Home Topics Art and Culture Hannibal Square Heritage Center presents "The Heritage Collection VIII: The Collins Family"

Hannibal Square Heritage Center presents “The Heritage Collection VIII: The Collins Family”

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George Collins Jr. was a WWII Army veteran and patriarch of the Collins Family, a local family with deep roots and history in Winter Park’s Hannibal Square. He was also an amateur photographer, and his works have just been added to the permanent collection at the Center, where a selection of Collins’ work will be on display from July 22 to September 3, 2016, along with photographs from a number of other photographers.

The opening reception for the exhibit is on Friday, July 22 from 7-9 p.m. at the Hannibal Square Heritage Center [GMap], there is no cover charge.

The following is taken from a press release issued by Crealde School of Art (Facebook | Website), which oversees the programming at the Hannibal Square Heritage Center (Facebook | Website).

 

This addition to the Hannibal Square Heritage Center’s permanent collection of documentary photography and oral histories marks the first time that a new phase to the collection has been dedicated to one family’s archive. Sincere appreciation is extended to all members of The Collins Family for generously sharing their family’s prized photographs as well as their memories, which are now documented in our permanent collection.

We are particularly appreciative of the fact that the patriarch of the family, George Leon Collins Jr., a WWII Army veteran, was an amateur photographer. George and his daughter Hazel enrolled in a class in the 1970s at what is now Winter Park Tech, so they could learn how to develop photographs. He added a darkroom to the Webster Avenue home, and the family knew when the red light was on, they were not allowed in.

Phase VIII: The Collins Family represents the collective work of the Heritage Team, Collins family members as well as community members who helped with the historic research.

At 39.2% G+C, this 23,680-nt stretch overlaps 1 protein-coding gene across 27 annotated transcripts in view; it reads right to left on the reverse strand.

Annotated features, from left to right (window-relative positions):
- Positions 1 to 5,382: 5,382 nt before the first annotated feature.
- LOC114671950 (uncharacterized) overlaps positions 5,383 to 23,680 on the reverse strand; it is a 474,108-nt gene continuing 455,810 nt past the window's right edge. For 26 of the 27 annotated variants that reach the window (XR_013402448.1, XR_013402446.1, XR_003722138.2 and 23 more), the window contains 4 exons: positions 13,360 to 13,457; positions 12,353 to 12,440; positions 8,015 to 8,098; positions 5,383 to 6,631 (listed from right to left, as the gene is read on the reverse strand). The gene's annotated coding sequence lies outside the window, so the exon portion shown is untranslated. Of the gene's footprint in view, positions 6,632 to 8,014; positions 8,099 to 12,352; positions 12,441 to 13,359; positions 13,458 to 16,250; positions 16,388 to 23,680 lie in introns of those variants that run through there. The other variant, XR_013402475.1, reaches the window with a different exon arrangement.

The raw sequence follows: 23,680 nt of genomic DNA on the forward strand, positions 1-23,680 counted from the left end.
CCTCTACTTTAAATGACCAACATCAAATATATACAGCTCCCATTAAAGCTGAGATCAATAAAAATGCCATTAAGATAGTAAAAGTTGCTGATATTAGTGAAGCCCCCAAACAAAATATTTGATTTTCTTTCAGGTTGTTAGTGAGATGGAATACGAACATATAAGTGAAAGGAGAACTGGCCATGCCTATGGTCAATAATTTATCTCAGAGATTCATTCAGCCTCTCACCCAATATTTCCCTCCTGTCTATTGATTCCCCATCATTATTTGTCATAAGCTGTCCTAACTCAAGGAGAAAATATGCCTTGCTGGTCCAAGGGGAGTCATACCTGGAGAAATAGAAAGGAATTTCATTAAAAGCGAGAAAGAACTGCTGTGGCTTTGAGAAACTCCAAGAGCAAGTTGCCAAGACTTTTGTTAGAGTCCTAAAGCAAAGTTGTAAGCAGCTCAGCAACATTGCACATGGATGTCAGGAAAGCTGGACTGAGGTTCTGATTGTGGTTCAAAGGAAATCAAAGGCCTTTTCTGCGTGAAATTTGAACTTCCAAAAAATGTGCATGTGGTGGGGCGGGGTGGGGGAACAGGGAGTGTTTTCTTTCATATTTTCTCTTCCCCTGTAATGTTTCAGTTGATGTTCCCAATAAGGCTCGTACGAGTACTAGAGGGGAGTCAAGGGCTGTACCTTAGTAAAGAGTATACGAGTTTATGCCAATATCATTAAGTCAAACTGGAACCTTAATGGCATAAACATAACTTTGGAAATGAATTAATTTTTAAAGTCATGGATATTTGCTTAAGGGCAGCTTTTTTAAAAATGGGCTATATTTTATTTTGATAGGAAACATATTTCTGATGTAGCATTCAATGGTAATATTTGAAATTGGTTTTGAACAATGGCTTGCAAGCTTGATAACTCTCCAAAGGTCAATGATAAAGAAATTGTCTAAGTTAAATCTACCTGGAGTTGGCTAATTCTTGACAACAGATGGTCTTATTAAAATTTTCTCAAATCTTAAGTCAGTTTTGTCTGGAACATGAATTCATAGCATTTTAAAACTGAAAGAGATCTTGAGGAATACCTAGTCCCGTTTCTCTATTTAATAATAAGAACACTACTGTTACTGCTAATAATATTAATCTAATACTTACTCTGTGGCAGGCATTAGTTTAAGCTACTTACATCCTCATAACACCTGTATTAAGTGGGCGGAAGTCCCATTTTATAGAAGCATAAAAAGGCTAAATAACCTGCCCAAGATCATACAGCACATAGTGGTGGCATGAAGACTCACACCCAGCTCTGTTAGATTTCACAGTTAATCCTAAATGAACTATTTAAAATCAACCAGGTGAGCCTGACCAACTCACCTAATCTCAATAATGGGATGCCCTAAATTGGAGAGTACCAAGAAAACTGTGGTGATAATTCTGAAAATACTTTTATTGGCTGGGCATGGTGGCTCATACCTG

This exhibition is funded in part by a Diversity & Inclusion Award from Citizens for Florida Arts in partnership with the State of Florida Division of Cultural Affairs and by Orange County Government through the Arts & Cultural Affairs Program.

 

 

 

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[Baseball fans on cars image] Baseball was a favorite Sunday afternoon pastime – after church, fans headed to the games. In this 1940s photograph, four stylishly dressed women are socializing and enjoying soft drinks in the backfield. The young woman standing at left is our cousin Shirley Mitchell Jackson. The baseball team sold soft drinks, peanuts and other snacks during the games to raise money for equipment and uniforms. The playing field was in a swampy area on the current site of Winter Park Village, along Webster and Denning avenues. Peggy Collins Hall Native of Winter Park March 5, 2016
Baseball was a favorite Sunday afternoon pastime – after church, fans headed to the games. In this 1940s photograph, four stylishly dressed women are socializing and enjoying soft drinks in the backfield. The young woman standing at left is our cousin Shirley Mitchell Jackson. The baseball team sold soft drinks, peanuts and other snacks during the games to raise money for equipment and uniforms. The playing field was in a swampy area on the current site of Winter Park Village, along Webster and Denning avenues. Peggy Collins Hall, Native of Winter Park, March 5, 2016
 

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Following the trend of 1950s TV Westerns and movies, no Christmas was complete without your cap gun six-shooter, holster, cowboy boots and hat. My grandmother, Mama Ruth Jones Bernard, brought these Western outfits for my uncle Thomas “Tommy” Stanley, sister Arndra Collins Whitted and brothers George Leon Collins III and Herbert Collins. She snapped this photograph of the bike-riding urban cowboys and cowgirl across the street from her home at 221 Rear Street (now Hannibal Square East). Peggy Collins Hall,  Native of Winter Park,  March 5, 2016

 

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This is my maternal uncle Samuel “Sam” Jones, the proud owner of an “Indian Head” motorcycle. His granddaughter Gwendolyn Banks Beauford is standing by, perhaps waiting for a ride. This circa 1950s photograph was taken in the front yard of his daughter and son-in- law’s home, Otelia H. Jones and Napoleon Banks Sr., 831 Canton Avenue. Uncle Sam loved to ride with his friends Israel Sheridan Richardson Jr., Roscoe Brown and Robert Cambric. Parked in the right-of- way is the family’s 1940s Dodge. Annette Taylor Collins,  Native of Winter Park,  March 5, 2016

 

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This is my Great Grandma Mag in the 1950s at Bethune Beach in New Smyrna Beach, Volusia County, dipping her feet into the water. She loved to fish but only went into water just over her feet. Bethune Beach was the only beach close to Winter Park that Negroes could use. Ward Chapel AME Church chartered buses and offered annual trips to the beach to members of the church and community. Families packed lunches of fried chicken, potato salad, baked beans, pound cakes and soft drinks to share at the beach. Peggy Collins, Hall Native of Winter Park,  March 5, 2016

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Brendan O'Connorhttps://www.brendanoconnor.me/
Editor in Chief of Bungalower.com

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